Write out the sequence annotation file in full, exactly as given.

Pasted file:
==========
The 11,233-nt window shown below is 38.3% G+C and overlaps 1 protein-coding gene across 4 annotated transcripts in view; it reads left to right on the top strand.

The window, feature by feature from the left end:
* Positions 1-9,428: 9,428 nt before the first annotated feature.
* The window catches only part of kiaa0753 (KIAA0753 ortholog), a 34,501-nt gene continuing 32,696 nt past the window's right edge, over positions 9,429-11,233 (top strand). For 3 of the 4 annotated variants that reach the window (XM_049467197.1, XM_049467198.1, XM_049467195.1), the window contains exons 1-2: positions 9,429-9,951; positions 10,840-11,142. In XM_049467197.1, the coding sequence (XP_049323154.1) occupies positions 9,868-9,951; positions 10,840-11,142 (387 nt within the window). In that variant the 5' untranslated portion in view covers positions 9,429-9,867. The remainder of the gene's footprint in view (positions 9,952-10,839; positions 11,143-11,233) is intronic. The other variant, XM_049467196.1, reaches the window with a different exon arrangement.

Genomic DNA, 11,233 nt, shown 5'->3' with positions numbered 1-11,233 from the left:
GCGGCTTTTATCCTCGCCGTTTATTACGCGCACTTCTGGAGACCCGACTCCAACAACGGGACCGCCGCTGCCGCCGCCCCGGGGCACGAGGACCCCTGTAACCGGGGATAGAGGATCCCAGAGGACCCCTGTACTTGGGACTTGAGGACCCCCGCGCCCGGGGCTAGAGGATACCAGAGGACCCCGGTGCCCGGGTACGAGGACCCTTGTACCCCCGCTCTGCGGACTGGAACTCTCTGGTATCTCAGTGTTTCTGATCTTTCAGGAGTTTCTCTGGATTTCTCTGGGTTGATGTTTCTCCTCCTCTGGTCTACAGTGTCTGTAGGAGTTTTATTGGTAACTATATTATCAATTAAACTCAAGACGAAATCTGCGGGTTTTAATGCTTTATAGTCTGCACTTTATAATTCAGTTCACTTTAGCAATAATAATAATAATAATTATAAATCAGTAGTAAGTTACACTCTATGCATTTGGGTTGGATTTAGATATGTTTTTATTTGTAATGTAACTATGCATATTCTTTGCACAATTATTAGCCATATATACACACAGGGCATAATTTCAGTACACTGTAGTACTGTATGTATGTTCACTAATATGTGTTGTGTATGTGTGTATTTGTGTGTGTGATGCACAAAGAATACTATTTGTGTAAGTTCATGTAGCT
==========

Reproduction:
The 11,233-nt window shown below is 38.3% G+C and overlaps 1 protein-coding gene across 4 annotated transcripts in view; it reads left to right on the top strand.

The window, feature by feature from the left end:
* Positions 1-9,428: 9,428 nt before the first annotated feature.
* The window catches only part of kiaa0753 (KIAA0753 ortholog), a 34,501-nt gene continuing 32,696 nt past the window's right edge, over positions 9,429-11,233 (top strand). For 3 of the 4 annotated variants that reach the window (XM_049467197.1, XM_049467198.1, XM_049467195.1), the window contains exons 1-2: positions 9,429-9,951; positions 10,840-11,142. In XM_049467197.1, the coding sequence (XP_049323154.1) occupies positions 9,868-9,951; positions 10,840-11,142 (387 nt within the window). In that variant the 5' untranslated portion in view covers positions 9,429-9,867. The remainder of the gene's footprint in view (positions 9,952-10,839; positions 11,143-11,233) is intronic. The other variant, XM_049467196.1, reaches the window with a different exon arrangement.

Genomic DNA, 11,233 nt, shown 5'->3' with positions numbered 1-11,233 from the left:
GCGGCTTTTATCCTCGCCGTTTATTACGCGCACTTCTGGAGACCCGACTCCAACAACGGGACCGCCGCTGCCGCCGCCCCGGGGCACGAGGACCCCTGTAACCGGGGATAGAGGATCCCAGAGGACCCCTGTACTTGGGACTTGAGGACCCCCGCGCCCGGGGCTAGAGGATACCAGAGGACCCCGGTGCCCGGGTACGAGGACCCTTGTACCCCCGCTCTGCGGACTGGAACTCTCTGGTATCTCAGTGTTTCTGATCTTTCAGGAGTTTCTCTGGATTTCTCTGGGTTGATGTTTCTCCTCCTCTGGTCTACAGTGTCTGTAGGAGTTTTATTGGTAACTATATTATCAATTAAACTCAAGACGAAATCTGCGGGTTTTAATGCTTTATAGTCTGCACTTTATAATTCAGTTCACTTTAGCAATAATAATAATAATAATTATAAATCAGTAGTAAGTTACACTCTATGCATTTGGGTTGGATTTAGATATGTTTTTATTTGTAATGTAACTATGCATATTCTTTGCACAATTATTAGCCATATATACACACAGGGCATAATTTCAGTACACTGTAGTACTGTATGTATGTTCACTAATATGTGTTGTGTATGTGTGTATTTGTGTGTGTGATGCACAAAGAATACTATTTGTGTAAGTTCATGTAGCT